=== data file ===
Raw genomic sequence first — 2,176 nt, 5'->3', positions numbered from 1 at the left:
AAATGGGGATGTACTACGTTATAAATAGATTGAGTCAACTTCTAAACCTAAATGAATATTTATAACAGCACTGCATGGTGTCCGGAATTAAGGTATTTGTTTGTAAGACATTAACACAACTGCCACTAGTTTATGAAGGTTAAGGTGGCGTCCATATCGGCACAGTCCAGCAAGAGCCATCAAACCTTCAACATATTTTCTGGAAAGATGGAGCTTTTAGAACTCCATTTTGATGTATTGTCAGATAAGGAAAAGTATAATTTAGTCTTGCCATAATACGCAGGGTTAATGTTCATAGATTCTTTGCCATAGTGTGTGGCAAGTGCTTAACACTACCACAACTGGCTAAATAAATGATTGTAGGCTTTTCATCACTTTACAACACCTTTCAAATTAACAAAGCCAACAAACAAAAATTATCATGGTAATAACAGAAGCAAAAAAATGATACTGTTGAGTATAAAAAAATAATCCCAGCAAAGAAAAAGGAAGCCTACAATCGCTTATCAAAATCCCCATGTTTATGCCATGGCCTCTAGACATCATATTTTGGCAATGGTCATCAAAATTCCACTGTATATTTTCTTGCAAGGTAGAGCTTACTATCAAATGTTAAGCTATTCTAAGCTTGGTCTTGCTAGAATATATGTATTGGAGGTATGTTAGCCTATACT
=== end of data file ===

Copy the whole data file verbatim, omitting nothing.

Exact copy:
Raw genomic sequence first — 2,176 nt, 5'->3', positions numbered from 1 at the left:
AAATGGGGATGTACTACGTTATAAATAGATTGAGTCAACTTCTAAACCTAAATGAATATTTATAACAGCACTGCATGGTGTCCGGAATTAAGGTATTTGTTTGTAAGACATTAACACAACTGCCACTAGTTTATGAAGGTTAAGGTGGCGTCCATATCGGCACAGTCCAGCAAGAGCCATCAAACCTTCAACATATTTTCTGGAAAGATGGAGCTTTTAGAACTCCATTTTGATGTATTGTCAGATAAGGAAAAGTATAATTTAGTCTTGCCATAATACGCAGGGTTAATGTTCATAGATTCTTTGCCATAGTGTGTGGCAAGTGCTTAACACTACCACAACTGGCTAAATAAATGATTGTAGGCTTTTCATCACTTTACAACACCTTTCAAATTAACAAAGCCAACAAACAAAAATTATCATGGTAATAACAGAAGCAAAAAAATGATACTGTTGAGTATAAAAAAATAATCCCAGCAAAGAAAAAGGAAGCCTACAATCGCTTATCAAAATCCCCATGTTTATGCCATGGCCTCTAGACATCATATTTTGGCAATGGTCATCAAAATTCCACTGTATATTTTCTTGCAAGGTAGAGCTTACTATCAAATGTTAAGCTATTCTAAGCTTGGTCTTGCTAGAATATATGTATTGGAGGTATGTTAGCCTATACT